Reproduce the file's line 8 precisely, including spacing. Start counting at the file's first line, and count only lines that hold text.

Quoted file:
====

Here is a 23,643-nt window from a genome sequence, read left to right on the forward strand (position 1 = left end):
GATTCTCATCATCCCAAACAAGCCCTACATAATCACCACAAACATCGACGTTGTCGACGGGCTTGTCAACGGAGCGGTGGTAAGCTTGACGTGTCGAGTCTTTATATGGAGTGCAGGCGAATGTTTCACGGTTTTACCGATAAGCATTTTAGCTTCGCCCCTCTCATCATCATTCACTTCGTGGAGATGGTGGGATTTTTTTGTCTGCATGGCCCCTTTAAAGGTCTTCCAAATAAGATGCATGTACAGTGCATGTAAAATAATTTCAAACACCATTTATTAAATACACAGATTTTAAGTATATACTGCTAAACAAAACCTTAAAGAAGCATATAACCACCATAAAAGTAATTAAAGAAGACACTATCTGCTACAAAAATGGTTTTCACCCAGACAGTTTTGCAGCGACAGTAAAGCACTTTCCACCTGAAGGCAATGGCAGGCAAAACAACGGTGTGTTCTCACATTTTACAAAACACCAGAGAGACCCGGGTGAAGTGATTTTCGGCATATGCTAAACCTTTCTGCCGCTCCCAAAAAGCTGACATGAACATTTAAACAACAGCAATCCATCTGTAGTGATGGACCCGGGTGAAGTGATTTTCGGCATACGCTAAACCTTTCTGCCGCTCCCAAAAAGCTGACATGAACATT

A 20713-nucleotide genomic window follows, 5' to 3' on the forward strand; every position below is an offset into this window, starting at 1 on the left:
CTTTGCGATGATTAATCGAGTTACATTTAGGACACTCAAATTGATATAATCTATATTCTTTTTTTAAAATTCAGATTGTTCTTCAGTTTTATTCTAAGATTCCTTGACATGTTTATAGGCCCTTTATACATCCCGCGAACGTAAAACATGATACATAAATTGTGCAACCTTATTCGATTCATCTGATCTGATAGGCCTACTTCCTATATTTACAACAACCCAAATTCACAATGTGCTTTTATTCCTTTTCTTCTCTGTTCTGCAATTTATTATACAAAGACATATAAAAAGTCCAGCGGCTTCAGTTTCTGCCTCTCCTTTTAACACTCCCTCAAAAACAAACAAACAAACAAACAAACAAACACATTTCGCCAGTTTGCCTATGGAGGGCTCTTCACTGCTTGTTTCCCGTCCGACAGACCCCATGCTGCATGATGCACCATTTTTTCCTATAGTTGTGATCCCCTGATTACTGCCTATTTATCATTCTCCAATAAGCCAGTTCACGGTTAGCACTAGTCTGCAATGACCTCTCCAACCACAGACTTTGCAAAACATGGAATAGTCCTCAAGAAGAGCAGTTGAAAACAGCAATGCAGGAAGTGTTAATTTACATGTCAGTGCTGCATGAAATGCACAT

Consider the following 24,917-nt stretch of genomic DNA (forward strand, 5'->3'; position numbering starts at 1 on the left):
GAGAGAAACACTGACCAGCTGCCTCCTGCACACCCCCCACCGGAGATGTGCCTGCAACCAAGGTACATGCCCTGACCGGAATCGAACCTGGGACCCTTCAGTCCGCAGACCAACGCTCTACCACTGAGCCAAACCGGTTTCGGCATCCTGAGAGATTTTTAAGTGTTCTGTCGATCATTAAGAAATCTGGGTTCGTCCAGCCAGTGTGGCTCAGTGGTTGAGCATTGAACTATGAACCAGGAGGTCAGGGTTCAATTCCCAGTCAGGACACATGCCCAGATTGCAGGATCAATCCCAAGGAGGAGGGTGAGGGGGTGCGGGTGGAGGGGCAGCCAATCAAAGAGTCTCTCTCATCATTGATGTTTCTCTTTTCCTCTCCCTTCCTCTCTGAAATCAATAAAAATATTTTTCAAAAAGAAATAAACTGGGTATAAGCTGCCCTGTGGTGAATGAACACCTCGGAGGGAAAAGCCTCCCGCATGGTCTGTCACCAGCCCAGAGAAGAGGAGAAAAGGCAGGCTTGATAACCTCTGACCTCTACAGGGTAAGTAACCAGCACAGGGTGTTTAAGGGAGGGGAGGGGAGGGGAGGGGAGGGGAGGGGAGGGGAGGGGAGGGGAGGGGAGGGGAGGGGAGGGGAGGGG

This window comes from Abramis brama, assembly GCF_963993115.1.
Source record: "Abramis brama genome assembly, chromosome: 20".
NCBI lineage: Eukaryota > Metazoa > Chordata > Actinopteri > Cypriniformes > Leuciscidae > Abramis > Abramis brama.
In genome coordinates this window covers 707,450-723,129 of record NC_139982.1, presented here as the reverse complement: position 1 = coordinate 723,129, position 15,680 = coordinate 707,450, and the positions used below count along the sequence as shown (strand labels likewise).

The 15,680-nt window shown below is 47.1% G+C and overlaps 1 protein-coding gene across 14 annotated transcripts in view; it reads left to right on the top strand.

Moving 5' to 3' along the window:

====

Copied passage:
Source record: "Abramis brama genome assembly, chromosome: 20".